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Old 01-24-2021, 11:37 AM   #13
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Default Re: Cylinder #4 Running Hot

Quote:
Originally Posted by Ed in Maine View Post
I remember there was an article in the Restorer many years ago (1970s?) where a detailed temperature test was done on a Model A engine. It was titled "Nothing Happens in No. 1 and 2". As part of the test, the author bored and tapped a hole in the back of the block and installed a copper pipe routed to the inlet casting on the side of the engine. This would bring cooler water from the radiator to the back of the engine. Sure enough, this stagnate flow area was eliminated with corresponding cooler temperatures. The only problem was it looked crappy, ruining the look of an original engine! It is one of those improvements that isn't necessary for the present owner. The car is going to last longer than we do with good maintenance and driving habits. Ed
Wouldn't running a small pipe to the rear of the block be good insurance when using a thermostat ? If to the back of the head, wouldn't much of the coolant be forced forward by the pump action with minimal going down the holes to the cylinder jackets, etc? It would be interesting to see the Restorer article findings.
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Old 01-24-2021, 01:30 PM   #14
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Default Re: Cylinder #4 Running Hot

I have never seen a piece of paper refuse to take ink! This may explain everything???
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Old 01-24-2021, 05:26 PM   #15
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Default Re: Cylinder #4 Running Hot

If the info on #3 and 4 running hotter is just a myth, why did Ford make changes to the block at the inlet?
I believe that a CLEAN water jacket will keep things running just fine and to get it clean, we use the Liquid Intelligence product made for the purpose. I have posted about it on here before.
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Old 01-26-2021, 07:11 AM   #16
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Default Re: Cylinder #4 Running Hot

Quote:
Originally Posted by Terry Burtz, Calif View Post
Cylinder and exhaust port #4 run hotter than the other cylinders and exhaust ports. I believe this is due to reduced cooling water flow in this area.

The original Model A cylinder block castings (A-6015) have a large elongated hole between cylinders 2 and 3 that are open to the water jacket. This hole is the result of a core print that was used to support the water jacket core during the pouring of the casting.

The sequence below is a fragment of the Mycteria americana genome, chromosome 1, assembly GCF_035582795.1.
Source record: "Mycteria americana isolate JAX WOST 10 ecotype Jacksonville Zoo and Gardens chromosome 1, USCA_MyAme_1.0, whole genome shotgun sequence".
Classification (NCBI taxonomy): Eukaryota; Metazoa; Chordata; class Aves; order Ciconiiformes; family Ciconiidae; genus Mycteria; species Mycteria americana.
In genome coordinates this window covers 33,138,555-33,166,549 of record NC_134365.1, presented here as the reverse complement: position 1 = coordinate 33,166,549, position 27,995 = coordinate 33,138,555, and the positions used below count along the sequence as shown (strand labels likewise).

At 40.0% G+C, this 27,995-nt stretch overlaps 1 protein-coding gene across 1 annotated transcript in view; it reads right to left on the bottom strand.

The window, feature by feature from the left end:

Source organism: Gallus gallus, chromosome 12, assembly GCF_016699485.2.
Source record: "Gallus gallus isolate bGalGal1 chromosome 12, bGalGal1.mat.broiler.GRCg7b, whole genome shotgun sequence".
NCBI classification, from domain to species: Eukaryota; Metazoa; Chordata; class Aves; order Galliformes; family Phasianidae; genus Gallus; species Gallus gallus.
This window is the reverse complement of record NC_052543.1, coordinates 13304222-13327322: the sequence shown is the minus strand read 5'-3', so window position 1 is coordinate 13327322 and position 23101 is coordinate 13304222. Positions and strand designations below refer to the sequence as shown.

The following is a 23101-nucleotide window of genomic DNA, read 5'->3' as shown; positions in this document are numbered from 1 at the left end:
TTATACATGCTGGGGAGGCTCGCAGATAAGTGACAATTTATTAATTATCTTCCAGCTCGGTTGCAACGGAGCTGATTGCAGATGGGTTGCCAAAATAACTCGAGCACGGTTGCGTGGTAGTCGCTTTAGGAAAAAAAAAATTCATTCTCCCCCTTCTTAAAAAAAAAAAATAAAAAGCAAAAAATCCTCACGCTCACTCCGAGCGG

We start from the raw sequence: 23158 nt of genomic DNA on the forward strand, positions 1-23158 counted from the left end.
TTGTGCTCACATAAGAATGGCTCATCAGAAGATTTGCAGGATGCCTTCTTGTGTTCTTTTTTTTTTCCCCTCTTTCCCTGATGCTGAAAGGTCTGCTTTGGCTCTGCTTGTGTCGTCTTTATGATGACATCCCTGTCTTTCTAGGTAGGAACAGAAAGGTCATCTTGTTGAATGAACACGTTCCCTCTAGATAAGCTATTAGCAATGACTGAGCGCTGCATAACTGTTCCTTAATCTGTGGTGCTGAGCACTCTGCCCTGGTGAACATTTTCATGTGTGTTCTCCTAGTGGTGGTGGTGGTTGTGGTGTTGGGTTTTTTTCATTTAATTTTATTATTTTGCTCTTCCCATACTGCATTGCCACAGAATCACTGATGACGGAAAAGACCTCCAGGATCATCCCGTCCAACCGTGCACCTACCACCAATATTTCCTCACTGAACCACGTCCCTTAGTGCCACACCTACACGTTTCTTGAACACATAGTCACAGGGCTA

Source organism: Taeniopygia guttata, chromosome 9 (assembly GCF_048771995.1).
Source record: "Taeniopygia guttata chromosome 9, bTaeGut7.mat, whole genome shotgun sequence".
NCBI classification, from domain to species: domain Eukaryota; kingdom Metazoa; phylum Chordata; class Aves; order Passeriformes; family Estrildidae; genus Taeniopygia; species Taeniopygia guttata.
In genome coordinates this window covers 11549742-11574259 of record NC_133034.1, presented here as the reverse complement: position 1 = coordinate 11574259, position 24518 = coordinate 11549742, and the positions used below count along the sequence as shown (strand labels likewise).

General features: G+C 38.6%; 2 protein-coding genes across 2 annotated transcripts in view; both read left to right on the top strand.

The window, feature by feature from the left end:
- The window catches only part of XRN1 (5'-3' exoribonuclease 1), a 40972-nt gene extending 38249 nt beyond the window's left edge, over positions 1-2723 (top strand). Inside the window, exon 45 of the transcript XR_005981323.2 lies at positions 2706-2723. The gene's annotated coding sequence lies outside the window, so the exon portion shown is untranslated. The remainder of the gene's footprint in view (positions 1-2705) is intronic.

When I look at the Parts Index on the MAFFI site, I see that the head (A-6050) and cylinder head gasket (A-6051) both changed during production to have an A suffix.

I'm thinking that early heads (A-6050 without a suffix) did not have the large elongated hole between cylinders 2 and 3.

I'm also thinking that later heads (A-6050-A) had the large elongated hole.

When the large elongated hole is present in the head and cylinder head gasket, cool water entering the cylinder block can take a shortcut through the elongated hole, and the flow around cylinder and exhaust port #4 will be reduced.

My thoughts are that cylinder and exhaust port #4 will run cooler if the large elongated hole is not a through passage.

Perhaps the change was made to prevent water pump cavitation without considering what would happen to water flow around cylinder and exhaust port #4.

It would be interesting to see the difference in temperature if the same engine were run with heads with and without the elongated hole and have the temperature measured with an infrared thermometer.

Please comment, and if anyone has access to the archives, that would be additional information.

Terry, Just how much temp difference are you seeing?
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Old 01-26-2021, 10:41 AM   #17
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Default Re: Cylinder #4 Running Hot

Was the deflector at the water inlet of the Model A block originally there? Or was it added later in production?
See picture in post #17 in: https://www.fordbarn.com/forum/showt...hlight=cutaway
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Old 01-26-2021, 01:32 PM   #18
Kurt in NJ
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Default Re: Cylinder #4 Running Hot

The cooling system of the A is pump assisted thermosyphen, thermosyphen action starts working when coolant is over 180--- watch a pot of water before it boils, the water gets active and flow can be seen a little before boiling, perhaps it not that #4 is too hot, but other areas are too cold
I found with my car that the temperature was just a few degrees different, and the hotter/cooler places moved some depending on idling,driving slow-fast, heat soak
I have a 160 degree thermostat, but it is old in hose bi- metal type with butterfly valve
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Old 01-26-2021, 01:56 PM   #19
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Default Re: Cylinder #4 Running Hot

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Terry, Just how much temp difference are you seeing?
You all do realize this post and this discussion originated last Spring. I'm petty sure much has already been sorted out since then.